BDN9 Build Log


The BDN9 is a macro pad produced by Keebio. It supports four layouts: 3x3 grid, single rotary encoder in the top left or top right, or dual rotary encoders.

I followed the guide at

hope i dont duck this up
bottom of pcb
top of pcb
ZugGear T1 linear switches and rotary encoder knob
switch plate and base

Doing the building part

Started by soldering all the resistors.  

first resistor to be soldered
resistors completed

next for the MOSFET  and the reset button

reset switch

After those, I soldered the pro micro headers into place. The holes are slightly... staggered...? I thought the board was defective but that's just the design. I think it's supposed to allow for the pro micro to be pressure fitted. After the headers were in, I soldered the rotary encoder in place.

rotary encoder and headers

Pressure fitting the switches into the top plate

top of switch plate
bottom of switch plate

Everything fit well and looked nice. Let's bake this cake.

all melted together

I was following the keebio instructions and part of them was to place some type of nonconductive barrier between the PCB and the pro micro. While building this I almost didn't do this because it looked liked it would be fine. But I followed the instructions anyways.

yellow electrical tape covering the bits under where the pro micro sits

I plopped the pro micro in and melted it. It was a super tight fit. I had to clip the headers with flush cutters to get the base to sit properly. I'm glad I followed the instructions instead of improvising.

v tight. 


The main of attractions of this board were the rotary encoders and that there was VIA compatible firmware available. I downloaded the v1 firmware from the VIA website and used QMK Toolbox to flash the pro micro. Did the obligatory clicks and clacks of success and made sure all the switches were passing input.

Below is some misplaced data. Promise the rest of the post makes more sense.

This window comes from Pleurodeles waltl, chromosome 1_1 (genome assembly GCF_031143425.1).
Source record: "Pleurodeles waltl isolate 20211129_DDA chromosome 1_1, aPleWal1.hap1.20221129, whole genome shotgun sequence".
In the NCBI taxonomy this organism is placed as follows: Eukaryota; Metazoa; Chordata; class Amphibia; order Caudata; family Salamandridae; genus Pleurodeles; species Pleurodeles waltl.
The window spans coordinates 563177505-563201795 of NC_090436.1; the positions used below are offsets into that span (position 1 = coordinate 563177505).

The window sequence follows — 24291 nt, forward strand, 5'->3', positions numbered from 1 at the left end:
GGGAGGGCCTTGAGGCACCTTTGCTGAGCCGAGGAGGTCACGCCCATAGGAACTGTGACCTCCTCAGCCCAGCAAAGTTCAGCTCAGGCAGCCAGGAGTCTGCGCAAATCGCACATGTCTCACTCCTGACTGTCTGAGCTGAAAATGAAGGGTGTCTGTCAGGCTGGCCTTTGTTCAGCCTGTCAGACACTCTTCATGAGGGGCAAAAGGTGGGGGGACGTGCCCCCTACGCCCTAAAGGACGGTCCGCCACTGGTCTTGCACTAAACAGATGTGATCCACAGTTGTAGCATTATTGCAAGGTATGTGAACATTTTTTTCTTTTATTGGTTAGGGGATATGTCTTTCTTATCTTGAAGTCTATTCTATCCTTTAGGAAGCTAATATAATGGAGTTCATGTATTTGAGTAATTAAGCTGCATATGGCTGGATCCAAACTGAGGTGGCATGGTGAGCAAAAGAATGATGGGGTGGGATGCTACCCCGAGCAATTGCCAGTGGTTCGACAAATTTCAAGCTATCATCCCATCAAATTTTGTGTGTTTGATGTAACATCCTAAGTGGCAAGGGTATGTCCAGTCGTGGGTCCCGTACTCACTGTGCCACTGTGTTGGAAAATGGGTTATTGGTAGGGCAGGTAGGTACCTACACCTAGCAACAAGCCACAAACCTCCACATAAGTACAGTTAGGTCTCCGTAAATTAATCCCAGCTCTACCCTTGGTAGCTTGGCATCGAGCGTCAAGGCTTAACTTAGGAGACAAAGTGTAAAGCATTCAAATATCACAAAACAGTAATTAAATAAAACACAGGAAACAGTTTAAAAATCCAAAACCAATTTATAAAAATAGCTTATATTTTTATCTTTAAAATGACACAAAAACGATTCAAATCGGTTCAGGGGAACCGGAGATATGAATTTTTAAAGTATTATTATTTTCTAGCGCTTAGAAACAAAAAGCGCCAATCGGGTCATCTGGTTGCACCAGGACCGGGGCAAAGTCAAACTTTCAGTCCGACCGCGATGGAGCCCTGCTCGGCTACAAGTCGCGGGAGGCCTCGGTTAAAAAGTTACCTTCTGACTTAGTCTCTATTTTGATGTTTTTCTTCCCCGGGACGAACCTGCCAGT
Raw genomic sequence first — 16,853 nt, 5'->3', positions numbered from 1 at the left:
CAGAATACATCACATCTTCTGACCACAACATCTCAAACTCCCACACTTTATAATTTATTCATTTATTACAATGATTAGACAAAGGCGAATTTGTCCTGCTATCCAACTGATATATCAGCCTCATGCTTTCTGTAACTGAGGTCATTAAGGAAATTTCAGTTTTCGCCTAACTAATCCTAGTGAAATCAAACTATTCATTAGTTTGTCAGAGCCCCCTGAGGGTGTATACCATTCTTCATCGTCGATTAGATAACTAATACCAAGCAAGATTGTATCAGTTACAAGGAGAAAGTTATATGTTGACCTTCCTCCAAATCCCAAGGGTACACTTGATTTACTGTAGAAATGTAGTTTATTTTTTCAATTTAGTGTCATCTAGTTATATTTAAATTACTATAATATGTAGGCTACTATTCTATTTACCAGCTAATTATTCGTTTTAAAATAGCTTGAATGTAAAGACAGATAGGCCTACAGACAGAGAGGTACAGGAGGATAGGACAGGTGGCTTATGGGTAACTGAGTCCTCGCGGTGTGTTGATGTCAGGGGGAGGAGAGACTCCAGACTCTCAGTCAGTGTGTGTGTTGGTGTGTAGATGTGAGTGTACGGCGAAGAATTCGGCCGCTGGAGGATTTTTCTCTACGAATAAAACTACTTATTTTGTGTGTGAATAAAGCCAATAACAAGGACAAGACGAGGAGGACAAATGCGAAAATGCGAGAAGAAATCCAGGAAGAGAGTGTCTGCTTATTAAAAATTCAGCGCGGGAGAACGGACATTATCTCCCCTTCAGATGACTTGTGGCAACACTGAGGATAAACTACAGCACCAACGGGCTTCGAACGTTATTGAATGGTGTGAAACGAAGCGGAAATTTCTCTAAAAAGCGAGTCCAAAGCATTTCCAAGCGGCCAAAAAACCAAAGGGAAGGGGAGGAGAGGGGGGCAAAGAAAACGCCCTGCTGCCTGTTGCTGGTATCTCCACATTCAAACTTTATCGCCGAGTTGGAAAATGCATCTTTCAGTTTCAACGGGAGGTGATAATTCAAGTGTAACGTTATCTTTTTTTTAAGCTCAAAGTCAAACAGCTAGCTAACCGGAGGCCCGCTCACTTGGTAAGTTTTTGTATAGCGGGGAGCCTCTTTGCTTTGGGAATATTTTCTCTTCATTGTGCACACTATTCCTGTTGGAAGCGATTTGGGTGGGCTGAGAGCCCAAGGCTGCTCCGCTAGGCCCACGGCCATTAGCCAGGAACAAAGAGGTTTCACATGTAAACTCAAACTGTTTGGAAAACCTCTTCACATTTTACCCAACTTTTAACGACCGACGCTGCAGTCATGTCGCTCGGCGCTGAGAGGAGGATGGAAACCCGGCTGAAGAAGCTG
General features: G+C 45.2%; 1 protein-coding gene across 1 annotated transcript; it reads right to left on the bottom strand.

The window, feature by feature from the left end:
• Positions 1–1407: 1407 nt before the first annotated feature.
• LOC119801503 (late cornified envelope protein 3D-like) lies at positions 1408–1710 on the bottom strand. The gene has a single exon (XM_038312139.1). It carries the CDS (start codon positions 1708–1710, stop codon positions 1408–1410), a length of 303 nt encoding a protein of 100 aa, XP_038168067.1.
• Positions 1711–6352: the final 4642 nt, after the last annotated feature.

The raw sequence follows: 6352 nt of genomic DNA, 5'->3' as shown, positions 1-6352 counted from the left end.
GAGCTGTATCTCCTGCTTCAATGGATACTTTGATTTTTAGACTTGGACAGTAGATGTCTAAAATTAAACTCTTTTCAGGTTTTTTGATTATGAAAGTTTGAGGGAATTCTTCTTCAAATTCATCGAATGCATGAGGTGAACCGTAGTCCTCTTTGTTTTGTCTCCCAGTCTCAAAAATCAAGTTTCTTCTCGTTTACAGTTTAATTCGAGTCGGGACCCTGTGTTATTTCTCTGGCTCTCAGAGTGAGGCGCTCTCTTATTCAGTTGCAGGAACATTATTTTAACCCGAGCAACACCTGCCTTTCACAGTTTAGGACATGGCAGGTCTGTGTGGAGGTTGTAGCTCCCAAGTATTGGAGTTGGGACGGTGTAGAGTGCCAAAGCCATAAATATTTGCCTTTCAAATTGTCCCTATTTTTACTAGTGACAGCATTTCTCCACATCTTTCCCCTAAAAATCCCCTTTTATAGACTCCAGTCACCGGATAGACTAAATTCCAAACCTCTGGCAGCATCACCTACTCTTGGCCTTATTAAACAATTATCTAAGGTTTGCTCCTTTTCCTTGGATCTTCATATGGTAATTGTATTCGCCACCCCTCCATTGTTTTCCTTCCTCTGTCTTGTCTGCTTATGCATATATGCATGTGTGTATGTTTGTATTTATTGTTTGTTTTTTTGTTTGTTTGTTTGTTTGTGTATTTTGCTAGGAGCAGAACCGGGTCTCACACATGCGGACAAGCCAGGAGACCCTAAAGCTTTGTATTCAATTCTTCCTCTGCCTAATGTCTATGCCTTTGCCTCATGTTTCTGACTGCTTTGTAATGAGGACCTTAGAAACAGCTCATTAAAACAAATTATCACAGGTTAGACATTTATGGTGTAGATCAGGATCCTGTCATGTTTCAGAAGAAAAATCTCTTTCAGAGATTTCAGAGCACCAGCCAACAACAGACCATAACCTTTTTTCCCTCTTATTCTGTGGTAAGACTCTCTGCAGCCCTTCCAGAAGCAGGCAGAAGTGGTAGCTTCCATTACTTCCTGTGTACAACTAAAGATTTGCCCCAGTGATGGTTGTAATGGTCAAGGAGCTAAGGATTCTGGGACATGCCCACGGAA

The stock firmware had a surprisng setting for the right rotary encoder. Twisting left or right triggered the page up/down key codes. Pressing down toggled the mute state. I cloned the QMK firmware repo and found the folder for the VIA firmware for the board. I copied and renamed it. I modified the keymap.c to make twisting the knob raise or lower the volume. Then I complied the firmware with the changes and reflashed the board.


capless switches
ready to go

Side Note

Since the rotary encoder doesn't lock into the switch plate, it dipped a little when I depressed it. I used a hot glue gun and placed a line against the switch plate and the PCB. It's working OK and fixed the issue, but hot glue isn't insulated so... shrug?

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